Posted: June 6, 2006

Creation of a new type of highly luminescent glass phosphors dispersing nanoparticles

(Nanowerk News) Semiconductor nanoparticles without using harmful cadmium have been prepared by an aqueous solution method at the National Institute of Advanced Industrial Science and Technology (AIST) in Japan. This study was supported in part by the Nanotechnology Glass Project, Nanomaterial Process Technology, Nanotechnology Program of the New Energy and Industrial Technology Development Organization (NEDO). The prepared luminescent nanoparticles show high emission efficiency of approximately 30%, with the emission peak wavelength in a blue-color region (450-460 nm). Furthermore, these nanoparticles were successfully incorporated in a glass matrix and exhibit stable emission.
Left: Illustrations of nanoparticles prepared by the addition of Te (inside) and S (outside) elements. Center: Illustrations of nanoparticles dispersed in glass matrix. Right: Blue luminescent images of the prepared glass irradiated with an ultraviolet light. (Source: AIST)
Semiconductor nanoparticles have been expected to find their applications in various fields as new phosphors, but one obstacle is most of these semiconductor nanoparticles contain cadmium, which is harmful to the human body. On the other hand, ZnSe nanoparticles were known to exhibit emission peak in the ultraviolet region. In this report, researchers have succeeded in tuning the emission peak wavelength of ZnSe nanoparticles in to blue-color region by adding an appropriate amount of Te element to ZnSe nanoparticles and further forming core-shell structure by coating ZnS on the surface of nanoparticles.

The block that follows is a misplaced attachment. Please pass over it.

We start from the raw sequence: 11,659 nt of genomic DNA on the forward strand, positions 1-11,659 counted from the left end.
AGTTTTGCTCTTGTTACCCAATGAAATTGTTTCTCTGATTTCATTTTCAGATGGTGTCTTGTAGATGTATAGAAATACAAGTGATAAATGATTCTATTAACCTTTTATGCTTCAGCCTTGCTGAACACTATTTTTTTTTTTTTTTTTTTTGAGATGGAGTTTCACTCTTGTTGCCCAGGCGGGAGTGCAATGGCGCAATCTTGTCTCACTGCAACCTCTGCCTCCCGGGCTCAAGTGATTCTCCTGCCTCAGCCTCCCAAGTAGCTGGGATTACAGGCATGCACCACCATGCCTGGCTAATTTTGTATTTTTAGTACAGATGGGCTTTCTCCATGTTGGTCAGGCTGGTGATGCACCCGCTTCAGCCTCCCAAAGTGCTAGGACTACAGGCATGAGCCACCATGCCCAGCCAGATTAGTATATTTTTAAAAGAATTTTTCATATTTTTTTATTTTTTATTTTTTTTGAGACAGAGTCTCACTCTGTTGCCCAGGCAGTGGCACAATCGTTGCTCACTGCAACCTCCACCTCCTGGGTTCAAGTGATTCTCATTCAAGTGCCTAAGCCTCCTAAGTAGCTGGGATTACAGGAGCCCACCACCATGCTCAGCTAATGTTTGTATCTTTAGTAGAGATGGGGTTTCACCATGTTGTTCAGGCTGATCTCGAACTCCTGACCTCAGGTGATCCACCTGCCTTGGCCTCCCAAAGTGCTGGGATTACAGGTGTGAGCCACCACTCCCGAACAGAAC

Moreover, the researchers have developed a novel and facile method (layer-by-layer self-assembly (LbL) method) for preparing glass thin-film phosphors utilizing self-organization effect, and succeeded in dispersing the nanoparticles in the films to extremely high concentration (0.01 mol/l). The brightness of the prepared thin films has been dramatically enhanced to up to 30 times of that of conventional phosphor (Y2O2S:Eu) at the same sample thickness. These prepared thin films are expected to be applicable in displays and illuminations as phosphors.
Source: AIST